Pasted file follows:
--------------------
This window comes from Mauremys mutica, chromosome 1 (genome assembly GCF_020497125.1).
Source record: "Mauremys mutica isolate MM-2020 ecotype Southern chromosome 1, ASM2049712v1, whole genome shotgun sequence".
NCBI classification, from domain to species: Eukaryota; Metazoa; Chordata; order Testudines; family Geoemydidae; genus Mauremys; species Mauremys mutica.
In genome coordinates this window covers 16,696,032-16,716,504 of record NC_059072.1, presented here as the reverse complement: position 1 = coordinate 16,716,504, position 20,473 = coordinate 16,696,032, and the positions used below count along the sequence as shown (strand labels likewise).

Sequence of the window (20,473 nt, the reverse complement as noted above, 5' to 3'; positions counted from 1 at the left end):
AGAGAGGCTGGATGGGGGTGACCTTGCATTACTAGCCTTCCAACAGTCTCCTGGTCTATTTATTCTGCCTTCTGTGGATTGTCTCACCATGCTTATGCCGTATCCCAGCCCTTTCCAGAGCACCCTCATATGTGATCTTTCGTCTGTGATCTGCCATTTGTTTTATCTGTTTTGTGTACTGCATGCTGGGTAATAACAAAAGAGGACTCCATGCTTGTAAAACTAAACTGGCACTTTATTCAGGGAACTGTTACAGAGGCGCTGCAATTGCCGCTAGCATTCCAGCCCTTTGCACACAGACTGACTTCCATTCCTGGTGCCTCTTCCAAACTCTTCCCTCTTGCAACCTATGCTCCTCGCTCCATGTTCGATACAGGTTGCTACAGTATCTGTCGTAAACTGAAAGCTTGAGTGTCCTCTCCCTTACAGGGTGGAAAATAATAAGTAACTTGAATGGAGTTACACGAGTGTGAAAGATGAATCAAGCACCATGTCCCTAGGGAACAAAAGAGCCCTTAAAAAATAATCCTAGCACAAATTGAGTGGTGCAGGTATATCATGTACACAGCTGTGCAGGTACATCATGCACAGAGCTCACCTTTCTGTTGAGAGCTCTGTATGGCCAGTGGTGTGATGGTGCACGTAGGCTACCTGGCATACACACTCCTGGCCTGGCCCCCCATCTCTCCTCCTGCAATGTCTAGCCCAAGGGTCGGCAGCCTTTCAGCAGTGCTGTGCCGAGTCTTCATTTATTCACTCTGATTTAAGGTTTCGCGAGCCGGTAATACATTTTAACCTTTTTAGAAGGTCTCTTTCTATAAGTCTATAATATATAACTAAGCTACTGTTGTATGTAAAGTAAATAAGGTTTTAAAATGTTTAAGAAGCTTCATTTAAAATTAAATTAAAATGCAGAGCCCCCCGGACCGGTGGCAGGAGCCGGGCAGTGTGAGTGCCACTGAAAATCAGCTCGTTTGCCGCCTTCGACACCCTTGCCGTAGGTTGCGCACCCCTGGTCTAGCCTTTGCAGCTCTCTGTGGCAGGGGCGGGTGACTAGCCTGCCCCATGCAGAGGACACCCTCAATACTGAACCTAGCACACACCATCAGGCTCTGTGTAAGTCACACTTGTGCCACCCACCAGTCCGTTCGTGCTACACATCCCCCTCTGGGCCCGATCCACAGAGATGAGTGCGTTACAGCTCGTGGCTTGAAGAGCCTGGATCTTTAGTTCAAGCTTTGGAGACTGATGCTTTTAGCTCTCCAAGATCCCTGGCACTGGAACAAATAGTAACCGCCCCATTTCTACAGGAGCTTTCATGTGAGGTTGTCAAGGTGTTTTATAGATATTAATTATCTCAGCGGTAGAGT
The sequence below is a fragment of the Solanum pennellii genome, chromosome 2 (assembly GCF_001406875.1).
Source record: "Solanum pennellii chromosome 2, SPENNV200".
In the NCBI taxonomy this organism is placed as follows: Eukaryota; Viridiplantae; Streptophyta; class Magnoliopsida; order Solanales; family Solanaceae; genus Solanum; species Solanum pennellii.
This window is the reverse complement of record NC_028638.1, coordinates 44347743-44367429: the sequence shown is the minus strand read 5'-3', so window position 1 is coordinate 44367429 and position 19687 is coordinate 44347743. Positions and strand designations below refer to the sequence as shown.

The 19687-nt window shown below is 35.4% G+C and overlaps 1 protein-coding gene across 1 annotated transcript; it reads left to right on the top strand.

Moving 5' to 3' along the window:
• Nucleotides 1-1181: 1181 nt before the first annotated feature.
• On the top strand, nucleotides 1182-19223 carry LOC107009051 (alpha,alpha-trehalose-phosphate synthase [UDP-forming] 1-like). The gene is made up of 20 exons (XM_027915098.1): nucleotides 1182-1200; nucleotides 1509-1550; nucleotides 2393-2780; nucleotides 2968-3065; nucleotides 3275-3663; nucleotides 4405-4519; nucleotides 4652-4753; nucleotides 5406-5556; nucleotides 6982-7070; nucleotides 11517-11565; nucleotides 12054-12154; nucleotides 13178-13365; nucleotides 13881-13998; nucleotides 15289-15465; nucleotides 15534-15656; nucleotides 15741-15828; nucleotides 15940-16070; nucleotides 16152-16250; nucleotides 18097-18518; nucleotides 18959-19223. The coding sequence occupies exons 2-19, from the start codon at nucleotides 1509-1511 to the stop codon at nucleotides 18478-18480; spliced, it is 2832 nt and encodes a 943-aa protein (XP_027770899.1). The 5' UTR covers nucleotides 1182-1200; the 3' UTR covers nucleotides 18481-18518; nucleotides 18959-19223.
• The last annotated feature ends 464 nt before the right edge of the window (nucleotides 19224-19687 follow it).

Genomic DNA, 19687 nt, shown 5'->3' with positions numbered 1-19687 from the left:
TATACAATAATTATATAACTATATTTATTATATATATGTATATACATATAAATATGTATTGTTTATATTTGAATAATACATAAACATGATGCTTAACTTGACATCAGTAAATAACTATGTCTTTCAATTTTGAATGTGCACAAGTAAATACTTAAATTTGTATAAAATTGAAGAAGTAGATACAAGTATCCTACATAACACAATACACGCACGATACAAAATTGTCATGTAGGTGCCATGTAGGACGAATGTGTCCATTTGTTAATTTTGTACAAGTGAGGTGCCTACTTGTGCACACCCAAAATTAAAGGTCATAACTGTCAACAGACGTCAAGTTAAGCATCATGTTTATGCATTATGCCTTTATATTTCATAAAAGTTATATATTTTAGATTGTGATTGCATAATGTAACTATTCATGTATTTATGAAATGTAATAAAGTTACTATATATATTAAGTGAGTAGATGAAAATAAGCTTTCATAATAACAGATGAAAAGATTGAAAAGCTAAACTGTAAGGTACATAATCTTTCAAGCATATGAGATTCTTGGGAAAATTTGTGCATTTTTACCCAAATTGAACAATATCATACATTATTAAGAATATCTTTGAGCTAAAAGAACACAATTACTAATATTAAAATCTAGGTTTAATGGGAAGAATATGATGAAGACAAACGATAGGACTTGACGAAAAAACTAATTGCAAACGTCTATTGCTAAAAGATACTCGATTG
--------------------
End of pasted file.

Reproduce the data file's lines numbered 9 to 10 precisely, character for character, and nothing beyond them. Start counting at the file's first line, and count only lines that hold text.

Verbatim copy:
In the NCBI taxonomy this organism is placed as follows: Eukaryota; Viridiplantae; Streptophyta; class Magnoliopsida; order Solanales; family Solanaceae; genus Solanum; species Solanum pennellii.
This window is the reverse complement of record NC_028638.1, coordinates 44347743-44367429: the sequence shown is the minus strand read 5'-3', so window position 1 is coordinate 44367429 and position 19687 is coordinate 44347743. Positions and strand designations below refer to the sequence as shown.